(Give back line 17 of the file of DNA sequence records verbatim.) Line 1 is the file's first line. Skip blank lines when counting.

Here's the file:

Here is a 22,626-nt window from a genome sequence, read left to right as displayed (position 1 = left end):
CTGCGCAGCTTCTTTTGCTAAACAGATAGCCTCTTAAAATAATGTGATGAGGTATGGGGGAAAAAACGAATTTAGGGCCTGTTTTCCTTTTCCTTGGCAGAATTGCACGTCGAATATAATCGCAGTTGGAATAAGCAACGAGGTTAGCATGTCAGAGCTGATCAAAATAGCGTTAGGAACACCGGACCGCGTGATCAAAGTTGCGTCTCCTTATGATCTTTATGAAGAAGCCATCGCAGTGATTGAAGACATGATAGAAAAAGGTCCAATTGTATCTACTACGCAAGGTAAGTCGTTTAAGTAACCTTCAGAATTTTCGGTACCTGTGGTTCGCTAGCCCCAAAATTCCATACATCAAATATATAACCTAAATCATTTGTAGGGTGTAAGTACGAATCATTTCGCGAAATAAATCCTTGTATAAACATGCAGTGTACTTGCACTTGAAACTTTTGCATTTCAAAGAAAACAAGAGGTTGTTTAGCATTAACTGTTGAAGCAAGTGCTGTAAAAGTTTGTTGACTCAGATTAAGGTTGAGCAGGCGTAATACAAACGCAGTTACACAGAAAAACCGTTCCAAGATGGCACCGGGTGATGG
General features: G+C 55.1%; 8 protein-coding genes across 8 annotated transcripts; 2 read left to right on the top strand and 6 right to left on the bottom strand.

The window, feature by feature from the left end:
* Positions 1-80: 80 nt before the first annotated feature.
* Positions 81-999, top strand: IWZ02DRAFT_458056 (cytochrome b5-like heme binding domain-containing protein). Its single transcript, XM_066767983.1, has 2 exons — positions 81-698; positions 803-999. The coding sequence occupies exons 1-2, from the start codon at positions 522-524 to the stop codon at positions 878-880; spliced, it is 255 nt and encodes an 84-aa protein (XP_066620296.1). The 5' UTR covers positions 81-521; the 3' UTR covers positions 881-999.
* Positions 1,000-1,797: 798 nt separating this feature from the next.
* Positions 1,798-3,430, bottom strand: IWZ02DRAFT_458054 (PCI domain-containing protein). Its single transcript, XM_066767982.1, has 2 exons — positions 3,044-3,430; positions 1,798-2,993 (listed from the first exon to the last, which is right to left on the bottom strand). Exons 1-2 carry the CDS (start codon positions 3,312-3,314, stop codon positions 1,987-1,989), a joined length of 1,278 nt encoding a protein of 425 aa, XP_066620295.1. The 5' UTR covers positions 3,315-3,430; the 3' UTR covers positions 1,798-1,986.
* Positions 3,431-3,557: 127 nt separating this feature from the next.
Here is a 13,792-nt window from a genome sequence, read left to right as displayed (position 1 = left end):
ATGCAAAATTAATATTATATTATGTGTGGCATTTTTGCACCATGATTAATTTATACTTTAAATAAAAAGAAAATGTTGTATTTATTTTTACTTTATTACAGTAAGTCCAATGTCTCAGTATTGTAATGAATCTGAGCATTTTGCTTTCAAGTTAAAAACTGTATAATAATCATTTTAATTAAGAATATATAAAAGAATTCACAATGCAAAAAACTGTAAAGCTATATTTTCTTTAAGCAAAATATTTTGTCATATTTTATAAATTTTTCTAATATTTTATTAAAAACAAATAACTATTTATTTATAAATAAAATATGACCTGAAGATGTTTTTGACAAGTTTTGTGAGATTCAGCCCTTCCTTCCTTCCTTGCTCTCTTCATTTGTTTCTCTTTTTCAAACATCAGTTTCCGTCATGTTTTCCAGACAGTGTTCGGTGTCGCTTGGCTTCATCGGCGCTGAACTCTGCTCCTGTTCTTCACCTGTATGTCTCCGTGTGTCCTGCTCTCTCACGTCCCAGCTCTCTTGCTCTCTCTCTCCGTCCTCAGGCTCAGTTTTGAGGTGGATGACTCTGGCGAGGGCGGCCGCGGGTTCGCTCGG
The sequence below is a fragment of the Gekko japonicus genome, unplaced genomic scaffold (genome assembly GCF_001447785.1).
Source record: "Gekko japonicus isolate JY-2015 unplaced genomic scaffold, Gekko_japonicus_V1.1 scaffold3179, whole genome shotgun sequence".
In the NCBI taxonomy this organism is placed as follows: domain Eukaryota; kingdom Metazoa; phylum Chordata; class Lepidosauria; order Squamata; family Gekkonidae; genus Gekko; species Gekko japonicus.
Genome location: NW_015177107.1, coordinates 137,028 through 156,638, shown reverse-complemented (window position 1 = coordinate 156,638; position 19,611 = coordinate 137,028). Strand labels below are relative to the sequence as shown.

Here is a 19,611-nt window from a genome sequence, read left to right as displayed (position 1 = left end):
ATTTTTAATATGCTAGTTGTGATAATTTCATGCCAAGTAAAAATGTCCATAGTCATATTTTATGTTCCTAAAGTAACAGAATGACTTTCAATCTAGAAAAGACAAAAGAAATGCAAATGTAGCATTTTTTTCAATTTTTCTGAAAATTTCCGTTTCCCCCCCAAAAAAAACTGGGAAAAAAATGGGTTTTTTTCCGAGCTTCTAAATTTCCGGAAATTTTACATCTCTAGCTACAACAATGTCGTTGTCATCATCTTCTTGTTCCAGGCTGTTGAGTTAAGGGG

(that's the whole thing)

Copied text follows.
ATTTTTAATATGCTAGTTGTGATAATTTCATGCCAAGTAAAAATGTCCATAGTCATATTTTATGTTCCTAAAGTAACAGAATGACTTTCAATCTAGAAAAGACAAAAGAAATGCAAATGTAGCATTTTTTTCAATTTTTCTGAAAATTTCCGTTTCCCCCCCAAAAAAAACTGGGAAAAAAATGGGTTTTTTTCCGAGCTTCTAAATTTCCGGAAATTTTACATCTCTAGCTACAACAATGTCGTTGTCATCATCTTCTTGTTCCAGGCTGTTGAGTTAAGGGG